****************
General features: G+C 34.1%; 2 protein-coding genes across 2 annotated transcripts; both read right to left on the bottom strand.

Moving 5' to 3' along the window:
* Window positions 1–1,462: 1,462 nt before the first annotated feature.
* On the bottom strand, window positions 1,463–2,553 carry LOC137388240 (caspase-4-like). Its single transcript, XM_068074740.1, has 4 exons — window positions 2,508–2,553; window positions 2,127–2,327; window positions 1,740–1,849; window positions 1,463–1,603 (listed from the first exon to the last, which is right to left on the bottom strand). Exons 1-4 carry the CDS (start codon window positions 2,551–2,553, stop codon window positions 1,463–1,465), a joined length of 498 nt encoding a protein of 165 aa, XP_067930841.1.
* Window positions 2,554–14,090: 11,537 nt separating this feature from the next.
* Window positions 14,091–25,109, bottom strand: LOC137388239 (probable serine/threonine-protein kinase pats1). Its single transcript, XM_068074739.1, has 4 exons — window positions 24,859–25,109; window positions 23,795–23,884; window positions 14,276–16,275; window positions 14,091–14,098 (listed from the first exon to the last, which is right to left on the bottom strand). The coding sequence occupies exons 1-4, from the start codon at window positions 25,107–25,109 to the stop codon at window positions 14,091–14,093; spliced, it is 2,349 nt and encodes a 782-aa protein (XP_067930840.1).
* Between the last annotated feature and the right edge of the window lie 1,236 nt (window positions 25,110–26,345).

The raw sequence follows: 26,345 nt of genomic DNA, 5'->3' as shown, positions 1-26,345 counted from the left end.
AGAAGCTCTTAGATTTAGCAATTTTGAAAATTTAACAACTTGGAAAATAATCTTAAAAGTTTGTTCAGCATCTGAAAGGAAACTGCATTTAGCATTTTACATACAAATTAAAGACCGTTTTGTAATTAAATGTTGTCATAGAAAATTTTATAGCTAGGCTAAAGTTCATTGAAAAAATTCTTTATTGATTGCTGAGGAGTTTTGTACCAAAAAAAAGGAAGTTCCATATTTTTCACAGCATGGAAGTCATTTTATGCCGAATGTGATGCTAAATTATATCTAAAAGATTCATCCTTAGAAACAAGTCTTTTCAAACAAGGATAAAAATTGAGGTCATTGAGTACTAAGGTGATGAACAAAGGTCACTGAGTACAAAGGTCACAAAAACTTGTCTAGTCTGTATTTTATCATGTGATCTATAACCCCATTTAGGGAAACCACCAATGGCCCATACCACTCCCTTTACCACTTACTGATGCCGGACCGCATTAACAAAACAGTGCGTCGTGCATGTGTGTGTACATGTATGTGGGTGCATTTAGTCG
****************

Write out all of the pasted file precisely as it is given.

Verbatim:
General features: G+C 34.1%; 2 protein-coding genes across 2 annotated transcripts; both read right to left on the bottom strand.

Moving 5' to 3' along the window:
* Window positions 1–1,462: 1,462 nt before the first annotated feature.
* On the bottom strand, window positions 1,463–2,553 carry LOC137388240 (caspase-4-like). Its single transcript, XM_068074740.1, has 4 exons — window positions 2,508–2,553; window positions 2,127–2,327; window positions 1,740–1,849; window positions 1,463–1,603 (listed from the first exon to the last, which is right to left on the bottom strand). Exons 1-4 carry the CDS (start codon window positions 2,551–2,553, stop codon window positions 1,463–1,465), a joined length of 498 nt encoding a protein of 165 aa, XP_067930841.1.
* Window positions 2,554–14,090: 11,537 nt separating this feature from the next.
* Window positions 14,091–25,109, bottom strand: LOC137388239 (probable serine/threonine-protein kinase pats1). Its single transcript, XM_068074739.1, has 4 exons — window positions 24,859–25,109; window positions 23,795–23,884; window positions 14,276–16,275; window positions 14,091–14,098 (listed from the first exon to the last, which is right to left on the bottom strand). The coding sequence occupies exons 1-4, from the start codon at window positions 25,107–25,109 to the stop codon at window positions 14,091–14,093; spliced, it is 2,349 nt and encodes a 782-aa protein (XP_067930840.1).
* Between the last annotated feature and the right edge of the window lie 1,236 nt (window positions 25,110–26,345).

The raw sequence follows: 26,345 nt of genomic DNA, 5'->3' as shown, positions 1-26,345 counted from the left end.
AGAAGCTCTTAGATTTAGCAATTTTGAAAATTTAACAACTTGGAAAATAATCTTAAAAGTTTGTTCAGCATCTGAAAGGAAACTGCATTTAGCATTTTACATACAAATTAAAGACCGTTTTGTAATTAAATGTTGTCATAGAAAATTTTATAGCTAGGCTAAAGTTCATTGAAAAAATTCTTTATTGATTGCTGAGGAGTTTTGTACCAAAAAAAAGGAAGTTCCATATTTTTCACAGCATGGAAGTCATTTTATGCCGAATGTGATGCTAAATTATATCTAAAAGATTCATCCTTAGAAACAAGTCTTTTCAAACAAGGATAAAAATTGAGGTCATTGAGTACTAAGGTGATGAACAAAGGTCACTGAGTACAAAGGTCACAAAAACTTGTCTAGTCTGTATTTTATCATGTGATCTATAACCCCATTTAGGGAAACCACCAATGGCCCATACCACTCCCTTTACCACTTACTGATGCCGGACCGCATTAACAAAACAGTGCGTCGTGCATGTGTGTGTACATGTATGTGGGTGCATTTAGTCG